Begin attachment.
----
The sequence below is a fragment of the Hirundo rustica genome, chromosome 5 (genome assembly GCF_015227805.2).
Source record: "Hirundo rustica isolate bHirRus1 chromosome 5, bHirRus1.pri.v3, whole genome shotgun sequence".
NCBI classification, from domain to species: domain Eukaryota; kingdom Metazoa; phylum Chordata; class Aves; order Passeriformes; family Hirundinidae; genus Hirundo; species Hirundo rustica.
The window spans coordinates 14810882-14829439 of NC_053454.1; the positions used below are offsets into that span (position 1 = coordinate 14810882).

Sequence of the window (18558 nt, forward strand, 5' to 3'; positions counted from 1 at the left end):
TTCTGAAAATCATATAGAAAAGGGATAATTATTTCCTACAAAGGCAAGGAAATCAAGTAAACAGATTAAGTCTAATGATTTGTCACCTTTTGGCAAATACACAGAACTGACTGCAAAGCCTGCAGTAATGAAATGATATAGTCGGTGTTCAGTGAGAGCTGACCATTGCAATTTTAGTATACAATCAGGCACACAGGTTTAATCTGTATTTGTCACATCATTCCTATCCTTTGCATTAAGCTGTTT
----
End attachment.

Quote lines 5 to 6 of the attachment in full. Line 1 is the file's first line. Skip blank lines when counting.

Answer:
Sequence of the window (18558 nt, forward strand, 5' to 3'; positions counted from 1 at the left end):
TTCTGAAAATCATATAGAAAAGGGATAATTATTTCCTACAAAGGCAAGGAAATCAAGTAAACAGATTAAGTCTAATGATTTGTCACCTTTTGGCAAATACACAGAACTGACTGCAAAGCCTGCAGTAATGAAATGATATAGTCGGTGTTCAGTGAGAGCTGACCATTGCAATTTTAGTATACAATCAGGCACACAGGTTTAATCTGTATTTGTCACATCATTCCTATCCTTTGCATTAAGCTGTTT